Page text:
Teachers across the country are adopting problem-based learning (PBL) into their curriculum to promote a deeper, more nuanced understanding of STEM subjects in their students. With a new surge in educational initiatives and developments, this learning trend is becoming more popular in the classroom. Here in the Peoria area, teachers Jennifer Miller from Washington Community High School and Alyssa Walser from Illini Bluffs High School have been implementing PBL and research-based learning through the Mentor Matching Engine.
The Mentor Matching Engine
Developed by the Illinois Science and Technology Institute (ISTI), the Mentor Matching Engine (MME) is an online collaboration tool that connects Illinois high school students and their teachers to STEM mentors. MME allows for long-term engagement with professionals and graduate students in the STEM fields, providing students a line of sight into STEM careers. The platform prioritizes student safety by completing background checks for mentors and placing teachers at the center of the student-mentor relationship.
By providing PBL and deep research opportunities like the Mentor Matching Engine, teachers encourage students to self-direct when faced with a problem. They develop a deeper understanding of the problem and of the research process, which in turn leads to better retention of resources and information.
Like more than 20 other teachers across the state, Miller and Walser each led a classroom through the research process using MME. Their students were connected with mentors from a variety of universities—from the University of Chicago and Northwestern to Dartmouth and Harvard. In addition, industry mentors from companies like Baxter and Caterpillar helped to guide students throughout the process. Over the course of several months, students refined ideas into testable questions, wrote papers, prepared presentations, and most importantly, conducted research.
“Mentor Matching has been a great asset to my students in building confidence with scientific reasoning, communication with peers and mentors, and conducting independent research,” says Walser. “The students have been able to reach beyond the walls of my classroom to study topics of interest to them which may not have been possible without the guidance of an expert. This experience was wonderful for my students and has opened doors for them to possible careers and fields of study that they were not aware of before starting this project.”
“The opportunity to work with a mentor… allows the students to take their projects to the next level,” adds Miller. “[They] help guide and enhance the projects to a level that I would not be able to accomplish on my own.”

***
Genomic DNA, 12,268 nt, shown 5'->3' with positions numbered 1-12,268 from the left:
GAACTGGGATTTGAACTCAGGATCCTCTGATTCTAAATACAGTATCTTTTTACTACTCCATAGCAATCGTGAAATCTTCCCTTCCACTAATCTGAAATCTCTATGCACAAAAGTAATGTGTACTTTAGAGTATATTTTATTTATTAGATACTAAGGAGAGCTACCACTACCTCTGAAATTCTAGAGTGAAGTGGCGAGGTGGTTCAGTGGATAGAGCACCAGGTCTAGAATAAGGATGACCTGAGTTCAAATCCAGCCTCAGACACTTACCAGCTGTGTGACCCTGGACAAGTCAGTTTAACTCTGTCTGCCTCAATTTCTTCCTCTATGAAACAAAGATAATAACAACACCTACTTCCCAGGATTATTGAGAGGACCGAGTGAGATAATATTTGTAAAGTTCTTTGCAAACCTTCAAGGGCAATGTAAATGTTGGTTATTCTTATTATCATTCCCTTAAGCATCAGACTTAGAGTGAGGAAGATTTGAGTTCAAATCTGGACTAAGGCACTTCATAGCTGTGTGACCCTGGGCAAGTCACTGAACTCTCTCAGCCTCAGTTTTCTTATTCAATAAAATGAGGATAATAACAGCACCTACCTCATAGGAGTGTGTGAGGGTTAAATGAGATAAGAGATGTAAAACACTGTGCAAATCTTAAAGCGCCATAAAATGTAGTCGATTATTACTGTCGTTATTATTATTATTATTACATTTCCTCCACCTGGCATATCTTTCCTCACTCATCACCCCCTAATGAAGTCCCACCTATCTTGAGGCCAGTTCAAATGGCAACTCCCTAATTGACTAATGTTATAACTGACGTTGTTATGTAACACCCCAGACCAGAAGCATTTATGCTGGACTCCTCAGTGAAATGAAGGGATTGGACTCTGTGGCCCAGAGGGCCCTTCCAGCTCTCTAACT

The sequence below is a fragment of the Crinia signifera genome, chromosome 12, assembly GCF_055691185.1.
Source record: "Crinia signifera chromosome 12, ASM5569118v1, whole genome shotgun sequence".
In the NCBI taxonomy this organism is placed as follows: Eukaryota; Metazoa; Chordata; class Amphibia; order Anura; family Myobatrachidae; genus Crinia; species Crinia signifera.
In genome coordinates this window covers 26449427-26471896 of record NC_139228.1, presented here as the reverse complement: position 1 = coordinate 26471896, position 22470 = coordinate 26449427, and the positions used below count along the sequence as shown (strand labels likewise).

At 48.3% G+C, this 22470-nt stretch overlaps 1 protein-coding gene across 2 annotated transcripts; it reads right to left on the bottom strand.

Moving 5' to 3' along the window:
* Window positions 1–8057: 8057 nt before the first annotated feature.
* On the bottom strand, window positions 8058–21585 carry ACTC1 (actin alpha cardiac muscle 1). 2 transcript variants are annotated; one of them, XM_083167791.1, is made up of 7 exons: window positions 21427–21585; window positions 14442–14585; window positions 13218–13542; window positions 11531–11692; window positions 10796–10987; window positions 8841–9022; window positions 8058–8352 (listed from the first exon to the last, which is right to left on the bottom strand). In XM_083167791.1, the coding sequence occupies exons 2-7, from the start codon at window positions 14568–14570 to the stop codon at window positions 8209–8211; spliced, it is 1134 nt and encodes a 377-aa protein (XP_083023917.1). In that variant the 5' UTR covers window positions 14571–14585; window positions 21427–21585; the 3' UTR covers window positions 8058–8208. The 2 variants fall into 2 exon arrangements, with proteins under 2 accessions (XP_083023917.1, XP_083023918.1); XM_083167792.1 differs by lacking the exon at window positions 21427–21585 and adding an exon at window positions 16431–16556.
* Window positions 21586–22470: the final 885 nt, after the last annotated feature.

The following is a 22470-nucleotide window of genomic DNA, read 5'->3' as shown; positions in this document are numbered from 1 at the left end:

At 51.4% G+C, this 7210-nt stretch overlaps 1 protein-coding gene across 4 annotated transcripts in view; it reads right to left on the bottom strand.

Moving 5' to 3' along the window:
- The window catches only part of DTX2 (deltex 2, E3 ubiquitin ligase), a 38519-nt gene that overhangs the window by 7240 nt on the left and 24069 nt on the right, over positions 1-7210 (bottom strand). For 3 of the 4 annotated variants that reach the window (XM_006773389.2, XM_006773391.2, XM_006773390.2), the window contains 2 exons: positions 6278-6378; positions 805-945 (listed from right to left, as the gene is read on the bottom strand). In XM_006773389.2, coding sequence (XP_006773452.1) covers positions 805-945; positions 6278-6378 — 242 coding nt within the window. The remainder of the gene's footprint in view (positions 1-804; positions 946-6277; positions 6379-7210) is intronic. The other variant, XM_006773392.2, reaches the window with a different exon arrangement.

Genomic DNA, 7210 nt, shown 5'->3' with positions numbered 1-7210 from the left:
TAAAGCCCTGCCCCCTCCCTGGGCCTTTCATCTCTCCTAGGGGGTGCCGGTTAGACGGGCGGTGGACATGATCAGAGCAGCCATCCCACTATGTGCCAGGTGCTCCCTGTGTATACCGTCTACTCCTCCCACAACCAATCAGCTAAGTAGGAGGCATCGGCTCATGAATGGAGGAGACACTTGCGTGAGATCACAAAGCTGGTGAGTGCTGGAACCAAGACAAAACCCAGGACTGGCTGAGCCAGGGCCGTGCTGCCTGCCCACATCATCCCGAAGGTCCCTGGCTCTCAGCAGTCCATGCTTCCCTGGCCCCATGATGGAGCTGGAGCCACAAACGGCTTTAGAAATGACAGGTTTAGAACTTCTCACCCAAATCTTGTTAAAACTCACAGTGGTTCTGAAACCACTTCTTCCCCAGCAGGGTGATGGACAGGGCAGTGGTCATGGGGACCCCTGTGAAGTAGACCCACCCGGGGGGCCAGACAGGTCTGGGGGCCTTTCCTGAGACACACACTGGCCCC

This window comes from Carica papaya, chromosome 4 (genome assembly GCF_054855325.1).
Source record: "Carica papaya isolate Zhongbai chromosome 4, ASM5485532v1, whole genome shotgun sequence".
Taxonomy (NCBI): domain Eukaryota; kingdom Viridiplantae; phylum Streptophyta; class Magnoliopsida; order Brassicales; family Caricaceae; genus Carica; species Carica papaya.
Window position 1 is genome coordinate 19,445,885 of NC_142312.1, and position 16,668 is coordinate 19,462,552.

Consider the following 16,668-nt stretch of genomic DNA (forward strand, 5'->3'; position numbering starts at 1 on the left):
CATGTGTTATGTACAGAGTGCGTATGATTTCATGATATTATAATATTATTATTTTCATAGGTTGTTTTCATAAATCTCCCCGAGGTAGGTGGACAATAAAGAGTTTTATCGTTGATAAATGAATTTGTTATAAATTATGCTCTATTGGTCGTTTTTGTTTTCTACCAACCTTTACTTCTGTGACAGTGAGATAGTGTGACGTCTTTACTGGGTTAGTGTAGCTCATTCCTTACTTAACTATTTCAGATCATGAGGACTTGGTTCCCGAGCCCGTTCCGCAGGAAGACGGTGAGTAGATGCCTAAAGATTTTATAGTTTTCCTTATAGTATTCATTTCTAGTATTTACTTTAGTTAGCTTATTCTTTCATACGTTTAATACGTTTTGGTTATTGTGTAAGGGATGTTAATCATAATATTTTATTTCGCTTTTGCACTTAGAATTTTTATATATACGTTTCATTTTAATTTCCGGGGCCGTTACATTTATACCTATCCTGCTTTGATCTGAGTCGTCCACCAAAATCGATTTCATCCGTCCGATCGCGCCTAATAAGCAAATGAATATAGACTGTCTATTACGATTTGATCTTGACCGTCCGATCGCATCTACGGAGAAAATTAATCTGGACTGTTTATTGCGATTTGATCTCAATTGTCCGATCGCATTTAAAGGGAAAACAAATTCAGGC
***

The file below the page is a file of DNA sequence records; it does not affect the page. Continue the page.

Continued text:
A Celebration of Inquiry and Research
The process concluded with ISTI’s Student Research Showcase on March 22, 2019, at MxD (formerly known as the Digital Manufacturing and Design Innovation Institute, housed at UI LABS) in downtown Chicago. This celebration of inquiry and student-mentor collaboration featured students from 11 Illinois schools—including two groups from Washington and two from Illini Bluffs—selected through a three-tiered process of teacher and mentor nominations and student applications. Each student or student group presented their findings to a mentor panel consisting of ISTI’s university and industry partners. They presented on a variety of topics, from engineering to economics to environmental science.
The total program cost is $1,500 per year. To help reduce costs and bring on additional schools, Caterpillar has agreed to offer grants in the amount of $750 each to three area schools for the 2019-20 school year.
To learn how your school might engage with this exceptional programming opportunity, visit mentormatchingengine.org or contact Kathie Brown, University of Illinois Extension educator, at firstname.lastname@example.org. PM
I agree that the key point is what Mel King said: "If we want a society and culture that work for everyone, we need innovation in our relationships along with innovation in the STEM fields and STEM education". As an educator my worry is to build caring (educational or not) relationships with my students in order to improve their curiosity and research skills. There are ideas, concepts, and practices in the maker movement that help me to improve the participation of my students in the creation of shared knowledge. I mean the idea of remix, share designs, open tools, the constructionism, the community, the philosophy of DWO, etc. But there are several attitudes that are not helping me at all, for example, the need for the latest super powerful technology gadget as the main concern, the vision of technology like exclusively functional(not poetic) and the focus on the product forgetting that in learning the thing that really matters is the process.
The value of STEM education is now gone. The truth is there are no jobs for the STEM-educated, because they cost too much to employ, in America. There is no point in learning Calculus if, in the end, you cost too much to employ. This is the environment students are facing, today, in America when they leave school. I am STEM-educated and have industry experience. I know what's true. The truth is the value of STEM education in America is now gone. It was here, but now it is gone. America, you are buying technology that will not employ you nor your kids.